Grooming Gallery: Chimps Get Social
Wrist to Wrist
Chimps at the Chimfunshi Wildlife Orphanage Trust (CWOT) engage in a wrist-to-wrist grasp while grooming.
Chimps Groom and Grasp
Two groups of chimpanzees at CWOT engage in hand-clasping behavior, but only one does a wrist-to-wrist grasp.
Chimpanzees groom one another while grasping hands palm-to-palm.
Chimpanzees in a wrist-to-wrist grooming grasp.
Not all groups of chimpanzees engage in hand-holding, suggesting that the practice might be cultural.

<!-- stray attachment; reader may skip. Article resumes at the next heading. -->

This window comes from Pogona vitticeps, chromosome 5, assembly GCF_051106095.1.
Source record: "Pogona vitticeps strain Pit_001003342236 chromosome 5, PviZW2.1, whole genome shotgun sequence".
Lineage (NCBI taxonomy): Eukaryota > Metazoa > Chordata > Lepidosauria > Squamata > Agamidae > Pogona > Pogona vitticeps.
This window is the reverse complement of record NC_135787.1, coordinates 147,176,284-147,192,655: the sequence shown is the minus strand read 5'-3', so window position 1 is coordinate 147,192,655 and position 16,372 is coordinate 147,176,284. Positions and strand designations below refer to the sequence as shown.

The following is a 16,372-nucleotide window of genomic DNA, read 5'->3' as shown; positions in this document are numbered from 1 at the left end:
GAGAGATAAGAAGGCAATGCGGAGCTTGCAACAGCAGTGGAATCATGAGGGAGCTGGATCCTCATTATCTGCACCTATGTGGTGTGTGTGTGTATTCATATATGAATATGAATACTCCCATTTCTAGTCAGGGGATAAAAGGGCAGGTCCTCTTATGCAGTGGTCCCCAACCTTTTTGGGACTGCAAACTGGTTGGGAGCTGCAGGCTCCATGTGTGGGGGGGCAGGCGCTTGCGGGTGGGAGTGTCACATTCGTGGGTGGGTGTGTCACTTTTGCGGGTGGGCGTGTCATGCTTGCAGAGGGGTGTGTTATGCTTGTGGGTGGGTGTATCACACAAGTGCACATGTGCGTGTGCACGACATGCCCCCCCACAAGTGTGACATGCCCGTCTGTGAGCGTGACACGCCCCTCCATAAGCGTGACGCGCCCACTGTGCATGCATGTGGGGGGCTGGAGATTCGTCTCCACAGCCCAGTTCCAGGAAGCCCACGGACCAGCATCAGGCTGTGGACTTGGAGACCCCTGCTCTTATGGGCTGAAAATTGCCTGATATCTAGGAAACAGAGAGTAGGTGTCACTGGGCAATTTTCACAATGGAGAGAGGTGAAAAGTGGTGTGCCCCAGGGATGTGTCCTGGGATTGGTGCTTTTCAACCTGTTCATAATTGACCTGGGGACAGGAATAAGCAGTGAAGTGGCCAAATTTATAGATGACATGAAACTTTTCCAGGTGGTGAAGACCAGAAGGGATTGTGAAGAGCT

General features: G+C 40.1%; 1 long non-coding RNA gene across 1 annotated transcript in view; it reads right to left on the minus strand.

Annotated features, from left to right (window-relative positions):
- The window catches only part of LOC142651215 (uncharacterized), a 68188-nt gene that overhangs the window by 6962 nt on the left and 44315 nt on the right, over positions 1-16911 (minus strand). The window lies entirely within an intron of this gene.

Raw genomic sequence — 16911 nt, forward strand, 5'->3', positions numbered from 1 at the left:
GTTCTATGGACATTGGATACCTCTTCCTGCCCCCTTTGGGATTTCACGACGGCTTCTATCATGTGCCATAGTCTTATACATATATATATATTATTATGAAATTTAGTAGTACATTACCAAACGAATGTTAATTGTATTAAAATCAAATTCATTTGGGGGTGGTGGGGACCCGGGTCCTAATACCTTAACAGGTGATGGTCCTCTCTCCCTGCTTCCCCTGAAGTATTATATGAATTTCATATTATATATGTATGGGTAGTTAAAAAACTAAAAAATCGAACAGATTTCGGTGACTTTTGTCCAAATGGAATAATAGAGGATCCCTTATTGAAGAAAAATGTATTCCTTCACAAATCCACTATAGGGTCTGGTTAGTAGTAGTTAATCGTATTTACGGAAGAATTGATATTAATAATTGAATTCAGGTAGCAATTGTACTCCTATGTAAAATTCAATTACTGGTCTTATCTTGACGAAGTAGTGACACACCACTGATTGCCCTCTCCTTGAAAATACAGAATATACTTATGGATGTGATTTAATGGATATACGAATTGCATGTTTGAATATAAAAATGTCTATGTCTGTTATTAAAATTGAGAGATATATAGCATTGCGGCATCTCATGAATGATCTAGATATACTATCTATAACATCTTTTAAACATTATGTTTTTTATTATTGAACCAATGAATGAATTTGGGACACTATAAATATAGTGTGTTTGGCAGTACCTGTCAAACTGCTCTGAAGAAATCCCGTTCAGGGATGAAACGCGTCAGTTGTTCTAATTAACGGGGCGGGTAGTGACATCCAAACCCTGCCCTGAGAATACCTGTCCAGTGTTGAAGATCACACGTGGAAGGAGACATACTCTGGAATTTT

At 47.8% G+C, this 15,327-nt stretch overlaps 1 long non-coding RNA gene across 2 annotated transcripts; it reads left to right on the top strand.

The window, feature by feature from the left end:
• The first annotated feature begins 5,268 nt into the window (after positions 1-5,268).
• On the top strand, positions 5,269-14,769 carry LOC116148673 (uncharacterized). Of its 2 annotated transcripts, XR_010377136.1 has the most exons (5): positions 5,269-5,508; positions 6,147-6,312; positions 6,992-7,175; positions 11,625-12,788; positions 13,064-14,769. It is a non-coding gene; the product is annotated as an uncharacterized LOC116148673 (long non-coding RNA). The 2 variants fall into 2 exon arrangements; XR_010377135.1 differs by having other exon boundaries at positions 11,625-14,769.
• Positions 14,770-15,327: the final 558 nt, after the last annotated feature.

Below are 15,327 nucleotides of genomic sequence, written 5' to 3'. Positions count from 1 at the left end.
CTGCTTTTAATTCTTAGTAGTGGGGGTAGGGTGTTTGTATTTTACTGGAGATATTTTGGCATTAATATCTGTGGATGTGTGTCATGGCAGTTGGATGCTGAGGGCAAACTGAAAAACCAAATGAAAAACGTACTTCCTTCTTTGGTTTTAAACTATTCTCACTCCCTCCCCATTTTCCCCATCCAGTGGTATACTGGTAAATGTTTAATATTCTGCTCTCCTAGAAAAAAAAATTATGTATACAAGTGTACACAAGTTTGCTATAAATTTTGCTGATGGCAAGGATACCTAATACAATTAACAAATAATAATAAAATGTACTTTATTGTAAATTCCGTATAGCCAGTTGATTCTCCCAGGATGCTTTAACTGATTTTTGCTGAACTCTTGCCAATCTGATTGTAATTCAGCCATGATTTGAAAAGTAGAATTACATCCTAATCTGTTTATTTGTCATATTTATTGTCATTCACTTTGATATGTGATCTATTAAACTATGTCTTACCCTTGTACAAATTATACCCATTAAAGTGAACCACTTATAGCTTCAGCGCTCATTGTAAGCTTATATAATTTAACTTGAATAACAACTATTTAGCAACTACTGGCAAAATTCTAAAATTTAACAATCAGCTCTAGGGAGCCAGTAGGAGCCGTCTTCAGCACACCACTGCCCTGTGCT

Young Chimp Grooming
A young chimp at CWOT grooms with hands held high.
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Stephanie Pappas is a contributing writer for Live Science, covering topics ranging from geoscience to archaeology to the human brain and behavior. She was previously a senior writer for Live Science but is now a freelancer based in Denver, Colorado, and regularly contributes to Scientific American and The Monitor, the monthly magazine of the American Psychological Association. Stephanie received a bachelor's degree in psychology from the University of South Carolina and a graduate certificate in science communication from the University of California, Santa Cruz.
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